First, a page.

We’ve all read the stories about wanderlust-ers that have been so keen to get their travel fix that they’ve sold everything they own, giving up material possessions that took years to earn. Some might say these people are crazy/brave/stupid. I don’t. I completely get it, and I’m one of them.
The dream of travel in Australia is intrinsically linked with guaranteed warm temperatures, allowing for endless days spent lounging on beaches, surfing waves, joining sailing trips, and night after night of the infamous Aussie barbecue. It’s no surprise then, that most choose to visit the country in the summer months. The thing is, much of Australia does get pretty cold, yet the country still has plenty to offer year-round.
I recently worked out that I’ve taken sixty-eight plane journeys in my lifetime. Sixty-eight! That is a serious amount of hours spent trapped in a capsule in the sky. You’d think this level of experience on planes would mean I’m completely at ease in the air, when actually, I remain terrified of flying. Yep, you read that right, I have a fear of flying.
You know how some travellers are keen adrenaline-hunters, or mountain hikers, or festivalgoers? Well, I am a water-seeker. My top choice of backpacking activity is almost always to find the best lake, river, ocean, dam, pond, or waterfall nearby. Perhaps it’s because I’m a South Coast English girl at heart, born and raised by the seaside, but there’s something about water that calms me. So, here are nineteen bucket list water spots that I’ve come… Read More
Christmas day is the only time of year I’d prefer to be waking up in my hometown of Portsmouth, than in one of the amazing countries I’ve visited over the years. For me, Christmas is about family, and despite the fact that I’ve chosen to spend the past 15 months away from them, and now live completely on the other side of the world, my family is massively important to me. So, it’s Christmas… Read More
It feels like too often I speak to people worried about travelling because of the supposed “rise of terrorism”, or some other form of personal attack. You can’t blame them. Switch on the news every morning and the first stories you’ll hear are filled with a narrative of more bombings, more murders, and more sexual assaults. After all (and without getting too political), fear sells. This kind of media reporting makes the world out to be… Read More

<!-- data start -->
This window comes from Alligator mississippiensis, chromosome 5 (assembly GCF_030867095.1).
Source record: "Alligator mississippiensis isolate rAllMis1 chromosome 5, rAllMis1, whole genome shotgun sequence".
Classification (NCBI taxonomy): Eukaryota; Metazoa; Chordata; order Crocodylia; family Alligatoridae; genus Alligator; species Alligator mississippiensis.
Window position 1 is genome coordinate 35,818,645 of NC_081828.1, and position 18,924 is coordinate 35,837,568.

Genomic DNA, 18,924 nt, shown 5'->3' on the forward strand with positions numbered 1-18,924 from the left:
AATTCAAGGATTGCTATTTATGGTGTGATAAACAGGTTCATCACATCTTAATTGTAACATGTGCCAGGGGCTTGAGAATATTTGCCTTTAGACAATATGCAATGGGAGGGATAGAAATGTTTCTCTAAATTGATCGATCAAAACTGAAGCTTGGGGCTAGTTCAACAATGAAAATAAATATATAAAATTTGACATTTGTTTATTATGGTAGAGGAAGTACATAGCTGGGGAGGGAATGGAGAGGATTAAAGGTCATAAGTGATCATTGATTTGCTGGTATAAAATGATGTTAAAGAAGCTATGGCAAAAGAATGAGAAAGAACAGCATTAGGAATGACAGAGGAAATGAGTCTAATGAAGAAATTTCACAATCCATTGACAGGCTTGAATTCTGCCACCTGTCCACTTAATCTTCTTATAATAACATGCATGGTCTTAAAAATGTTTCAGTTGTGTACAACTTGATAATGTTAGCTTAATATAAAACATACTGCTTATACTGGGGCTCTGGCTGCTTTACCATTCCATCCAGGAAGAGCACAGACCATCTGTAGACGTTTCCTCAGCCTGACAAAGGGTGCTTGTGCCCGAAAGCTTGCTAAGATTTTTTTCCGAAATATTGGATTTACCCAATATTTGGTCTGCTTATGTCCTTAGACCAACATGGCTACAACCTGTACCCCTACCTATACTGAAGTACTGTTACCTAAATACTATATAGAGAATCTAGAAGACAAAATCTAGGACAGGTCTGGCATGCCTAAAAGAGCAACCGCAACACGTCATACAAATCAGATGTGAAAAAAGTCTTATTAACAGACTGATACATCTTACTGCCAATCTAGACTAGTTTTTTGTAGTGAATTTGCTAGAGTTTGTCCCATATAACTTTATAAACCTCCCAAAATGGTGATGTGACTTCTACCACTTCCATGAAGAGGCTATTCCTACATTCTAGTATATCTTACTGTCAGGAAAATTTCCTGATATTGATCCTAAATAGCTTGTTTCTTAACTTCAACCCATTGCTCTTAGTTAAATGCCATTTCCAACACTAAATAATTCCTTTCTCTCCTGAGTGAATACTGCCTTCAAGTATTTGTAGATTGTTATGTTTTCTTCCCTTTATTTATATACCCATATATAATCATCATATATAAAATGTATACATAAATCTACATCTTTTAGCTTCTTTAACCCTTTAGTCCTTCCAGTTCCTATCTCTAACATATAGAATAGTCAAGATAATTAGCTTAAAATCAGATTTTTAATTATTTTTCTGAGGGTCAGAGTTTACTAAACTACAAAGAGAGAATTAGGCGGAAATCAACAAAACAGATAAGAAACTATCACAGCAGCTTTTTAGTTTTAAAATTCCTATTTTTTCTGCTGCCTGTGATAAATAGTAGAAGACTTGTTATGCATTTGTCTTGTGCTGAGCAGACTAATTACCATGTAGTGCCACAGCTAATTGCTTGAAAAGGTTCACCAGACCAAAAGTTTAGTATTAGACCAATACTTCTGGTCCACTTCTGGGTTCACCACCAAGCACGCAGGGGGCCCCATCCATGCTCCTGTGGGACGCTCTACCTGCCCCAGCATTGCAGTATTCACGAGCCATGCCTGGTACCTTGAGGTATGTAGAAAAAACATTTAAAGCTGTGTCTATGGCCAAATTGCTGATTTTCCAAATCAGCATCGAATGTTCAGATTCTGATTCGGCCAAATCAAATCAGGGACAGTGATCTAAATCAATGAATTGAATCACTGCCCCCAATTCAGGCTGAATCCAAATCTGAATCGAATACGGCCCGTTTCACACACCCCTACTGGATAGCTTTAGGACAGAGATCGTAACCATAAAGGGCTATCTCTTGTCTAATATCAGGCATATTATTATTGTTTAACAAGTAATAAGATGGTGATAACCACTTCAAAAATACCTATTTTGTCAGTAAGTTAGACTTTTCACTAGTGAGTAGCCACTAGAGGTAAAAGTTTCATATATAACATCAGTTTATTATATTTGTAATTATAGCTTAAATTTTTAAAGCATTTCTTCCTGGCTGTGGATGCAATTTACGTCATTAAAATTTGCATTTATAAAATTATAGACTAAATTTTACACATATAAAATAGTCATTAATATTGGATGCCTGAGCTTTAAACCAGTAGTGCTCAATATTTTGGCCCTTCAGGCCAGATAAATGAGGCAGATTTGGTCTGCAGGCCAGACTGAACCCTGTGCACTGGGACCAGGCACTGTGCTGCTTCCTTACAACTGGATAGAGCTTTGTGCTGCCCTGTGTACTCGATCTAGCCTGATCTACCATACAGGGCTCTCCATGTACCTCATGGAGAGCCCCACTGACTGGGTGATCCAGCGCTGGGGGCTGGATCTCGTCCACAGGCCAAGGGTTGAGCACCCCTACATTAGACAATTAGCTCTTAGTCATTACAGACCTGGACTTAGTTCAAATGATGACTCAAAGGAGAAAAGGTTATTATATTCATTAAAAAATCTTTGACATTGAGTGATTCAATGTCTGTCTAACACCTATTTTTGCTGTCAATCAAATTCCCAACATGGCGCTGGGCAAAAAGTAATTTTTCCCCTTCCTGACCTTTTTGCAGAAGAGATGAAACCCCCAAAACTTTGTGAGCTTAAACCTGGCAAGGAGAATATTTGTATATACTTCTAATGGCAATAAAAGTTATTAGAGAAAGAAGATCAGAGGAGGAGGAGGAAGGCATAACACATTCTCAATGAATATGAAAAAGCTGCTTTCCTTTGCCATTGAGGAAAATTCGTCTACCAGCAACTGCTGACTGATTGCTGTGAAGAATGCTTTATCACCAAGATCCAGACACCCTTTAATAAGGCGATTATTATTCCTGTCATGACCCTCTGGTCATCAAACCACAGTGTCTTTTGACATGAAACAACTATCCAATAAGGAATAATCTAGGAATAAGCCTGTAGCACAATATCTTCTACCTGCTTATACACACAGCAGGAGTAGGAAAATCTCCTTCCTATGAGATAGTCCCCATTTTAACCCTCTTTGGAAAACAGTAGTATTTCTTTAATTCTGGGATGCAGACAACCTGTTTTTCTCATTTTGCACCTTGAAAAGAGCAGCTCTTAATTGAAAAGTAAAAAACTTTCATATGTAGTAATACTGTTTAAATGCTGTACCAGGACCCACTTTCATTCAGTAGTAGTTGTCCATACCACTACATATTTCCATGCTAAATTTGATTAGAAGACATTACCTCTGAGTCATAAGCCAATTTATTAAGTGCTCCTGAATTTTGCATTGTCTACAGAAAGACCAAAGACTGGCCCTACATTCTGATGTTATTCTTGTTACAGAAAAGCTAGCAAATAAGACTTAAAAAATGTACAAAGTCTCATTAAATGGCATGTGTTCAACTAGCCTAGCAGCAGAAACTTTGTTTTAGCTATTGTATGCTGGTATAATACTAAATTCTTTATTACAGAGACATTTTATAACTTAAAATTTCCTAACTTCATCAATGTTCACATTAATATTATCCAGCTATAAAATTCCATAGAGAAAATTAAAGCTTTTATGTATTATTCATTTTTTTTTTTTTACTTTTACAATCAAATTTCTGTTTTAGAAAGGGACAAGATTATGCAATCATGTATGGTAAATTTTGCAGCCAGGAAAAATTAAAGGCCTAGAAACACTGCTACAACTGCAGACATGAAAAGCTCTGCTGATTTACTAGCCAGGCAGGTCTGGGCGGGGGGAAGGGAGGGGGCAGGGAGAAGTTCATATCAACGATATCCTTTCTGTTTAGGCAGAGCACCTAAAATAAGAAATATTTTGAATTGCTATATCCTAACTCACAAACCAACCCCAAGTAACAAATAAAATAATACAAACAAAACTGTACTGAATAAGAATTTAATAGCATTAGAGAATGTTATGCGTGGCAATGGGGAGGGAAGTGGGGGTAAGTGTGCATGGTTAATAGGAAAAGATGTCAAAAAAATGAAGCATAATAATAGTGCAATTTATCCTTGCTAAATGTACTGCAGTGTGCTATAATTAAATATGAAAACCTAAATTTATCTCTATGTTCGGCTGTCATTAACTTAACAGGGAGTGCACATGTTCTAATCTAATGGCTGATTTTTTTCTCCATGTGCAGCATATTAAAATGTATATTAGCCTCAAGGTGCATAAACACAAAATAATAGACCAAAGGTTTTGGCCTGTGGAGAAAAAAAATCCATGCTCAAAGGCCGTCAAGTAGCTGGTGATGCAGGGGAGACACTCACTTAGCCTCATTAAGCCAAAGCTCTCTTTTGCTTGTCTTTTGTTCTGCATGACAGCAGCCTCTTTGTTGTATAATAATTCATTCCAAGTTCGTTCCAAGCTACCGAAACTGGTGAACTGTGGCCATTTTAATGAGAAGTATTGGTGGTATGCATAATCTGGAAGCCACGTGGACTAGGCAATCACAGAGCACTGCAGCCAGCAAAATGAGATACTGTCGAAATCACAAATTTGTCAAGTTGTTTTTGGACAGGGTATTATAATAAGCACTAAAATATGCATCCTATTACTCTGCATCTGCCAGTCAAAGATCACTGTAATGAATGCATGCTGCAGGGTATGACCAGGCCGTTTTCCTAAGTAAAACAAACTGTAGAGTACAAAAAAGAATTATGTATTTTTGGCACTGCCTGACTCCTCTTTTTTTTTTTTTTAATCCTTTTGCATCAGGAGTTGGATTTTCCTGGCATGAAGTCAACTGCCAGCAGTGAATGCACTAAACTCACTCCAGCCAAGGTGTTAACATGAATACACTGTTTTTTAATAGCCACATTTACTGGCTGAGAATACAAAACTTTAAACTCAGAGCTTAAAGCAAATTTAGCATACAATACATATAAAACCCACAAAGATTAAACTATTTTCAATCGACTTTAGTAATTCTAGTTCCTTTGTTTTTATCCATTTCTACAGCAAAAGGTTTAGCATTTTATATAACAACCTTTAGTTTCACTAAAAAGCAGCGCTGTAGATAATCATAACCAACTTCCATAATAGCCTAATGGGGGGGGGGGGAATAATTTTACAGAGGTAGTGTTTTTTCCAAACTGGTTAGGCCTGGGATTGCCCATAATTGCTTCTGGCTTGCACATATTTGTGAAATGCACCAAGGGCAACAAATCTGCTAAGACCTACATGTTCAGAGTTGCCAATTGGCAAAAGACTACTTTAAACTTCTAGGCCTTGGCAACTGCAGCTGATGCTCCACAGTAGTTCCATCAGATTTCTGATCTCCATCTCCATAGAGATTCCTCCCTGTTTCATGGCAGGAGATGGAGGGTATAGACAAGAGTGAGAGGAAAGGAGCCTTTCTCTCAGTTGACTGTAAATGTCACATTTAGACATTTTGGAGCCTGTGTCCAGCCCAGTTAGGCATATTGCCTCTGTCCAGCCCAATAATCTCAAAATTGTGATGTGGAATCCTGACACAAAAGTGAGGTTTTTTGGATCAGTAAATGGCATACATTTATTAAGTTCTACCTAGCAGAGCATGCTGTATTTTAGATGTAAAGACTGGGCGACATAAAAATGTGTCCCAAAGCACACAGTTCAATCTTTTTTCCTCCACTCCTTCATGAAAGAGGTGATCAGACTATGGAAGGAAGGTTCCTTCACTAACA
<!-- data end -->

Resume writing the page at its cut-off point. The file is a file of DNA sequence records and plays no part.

Western Australia is massively underrated. Often, backpackers coming from overseas sacrifice a visit to WA in place of the trendy East Coast hotspots of Melbourne, Sydney and the Gold Coast. Of course, it’s easy to understand why that happens. Reaching the state from the east requires an additional (and often expensive) flight or a well-planned overland trip in a rented or bought vehicle of some sort.
There really is no way to prepare for the culture shock of arriving in India. I can’t tell you how many backpackers I met early in my travels, that shared with me their experiences, recommendations, horror stories, and general wisdom for backpacking such a unique country.
The lively city of Buenos Aires has so much to offer a first-time visitor, choosing which sights, activities and events to see first is no easy task. Sensual tango shows, the world’s tastiest steak, touring the Boca Juniors Football Stadium, and visiting infamous Evita’s tomb, are just a few of your options.
It’s a country filled with the remains of Mayan cities, and Mexico’s most famous is without a doubt Chichen Itza; one of the New Seven Wonders of the World. Now, let me begin by saying that Chichen Itza is absolutely impressive. Having visited twice, the iconic towering Temple of Kukulkan never fails to capture my awe for it’s clever mathematical design and the legendary appearance of a serpent at equinox twice a… Read More
I tend to think of Ecuador as the middle child of Colombia and Peru. With Colombia well-known for its narcotics history, and as home to one of the world’s most infamous drug lords, and Peru offering backpackers access to the official world wonder Machu Picchu, it’s easy to see why both receive such hype. Poor old Ecuador though, stuck in the middle of these neighbouring countries, can sometimes suffer from middle-child syndrome; being… Read More